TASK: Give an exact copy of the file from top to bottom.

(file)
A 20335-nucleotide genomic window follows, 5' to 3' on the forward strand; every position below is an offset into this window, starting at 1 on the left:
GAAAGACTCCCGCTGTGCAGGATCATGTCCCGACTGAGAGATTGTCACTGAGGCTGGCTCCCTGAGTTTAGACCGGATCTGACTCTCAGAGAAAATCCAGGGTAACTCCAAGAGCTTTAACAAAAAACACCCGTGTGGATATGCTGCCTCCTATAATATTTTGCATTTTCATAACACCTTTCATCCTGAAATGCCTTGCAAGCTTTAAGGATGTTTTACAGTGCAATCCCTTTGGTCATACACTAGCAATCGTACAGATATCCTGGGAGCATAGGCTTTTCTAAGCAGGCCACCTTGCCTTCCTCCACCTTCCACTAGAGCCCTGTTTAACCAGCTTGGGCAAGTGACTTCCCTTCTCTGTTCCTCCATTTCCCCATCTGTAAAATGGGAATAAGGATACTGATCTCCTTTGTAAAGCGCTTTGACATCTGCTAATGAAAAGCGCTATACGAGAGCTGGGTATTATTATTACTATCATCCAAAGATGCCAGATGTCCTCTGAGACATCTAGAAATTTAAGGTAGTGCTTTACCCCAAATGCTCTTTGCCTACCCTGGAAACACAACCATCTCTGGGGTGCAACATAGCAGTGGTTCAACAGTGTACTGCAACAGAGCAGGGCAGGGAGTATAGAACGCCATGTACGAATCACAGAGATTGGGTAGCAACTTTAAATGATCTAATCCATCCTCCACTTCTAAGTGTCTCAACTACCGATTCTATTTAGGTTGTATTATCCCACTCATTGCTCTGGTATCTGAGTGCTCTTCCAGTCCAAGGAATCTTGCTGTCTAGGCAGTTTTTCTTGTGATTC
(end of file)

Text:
A 20335-nucleotide genomic window follows, 5' to 3' on the forward strand; every position below is an offset into this window, starting at 1 on the left:
GAAAGACTCCCGCTGTGCAGGATCATGTCCCGACTGAGAGATTGTCACTGAGGCTGGCTCCCTGAGTTTAGACCGGATCTGACTCTCAGAGAAAATCCAGGGTAACTCCAAGAGCTTTAACAAAAAACACCCGTGTGGATATGCTGCCTCCTATAATATTTTGCATTTTCATAACACCTTTCATCCTGAAATGCCTTGCAAGCTTTAAGGATGTTTTACAGTGCAATCCCTTTGGTCATACACTAGCAATCGTACAGATATCCTGGGAGCATAGGCTTTTCTAAGCAGGCCACCTTGCCTTCCTCCACCTTCCACTAGAGCCCTGTTTAACCAGCTTGGGCAAGTGACTTCCCTTCTCTGTTCCTCCATTTCCCCATCTGTAAAATGGGAATAAGGATACTGATCTCCTTTGTAAAGCGCTTTGACATCTGCTAATGAAAAGCGCTATACGAGAGCTGGGTATTATTATTACTATCATCCAAAGATGCCAGATGTCCTCTGAGACATCTAGAAATTTAAGGTAGTGCTTTACCCCAAATGCTCTTTGCCTACCCTGGAAACACAACCATCTCTGGGGTGCAACATAGCAGTGGTTCAACAGTGTACTGCAACAGAGCAGGGCAGGGAGTATAGAACGCCATGTACGAATCACAGAGATTGGGTAGCAACTTTAAATGATCTAATCCATCCTCCACTTCTAAGTGTCTCAACTACCGATTCTATTTAGGTTGTATTATCCCACTCATTGCTCTGGTATCTGAGTGCTCTTCCAGTCCAAGGAATCTTGCTGTCTAGGCAGTTTTTCTTGTGATTC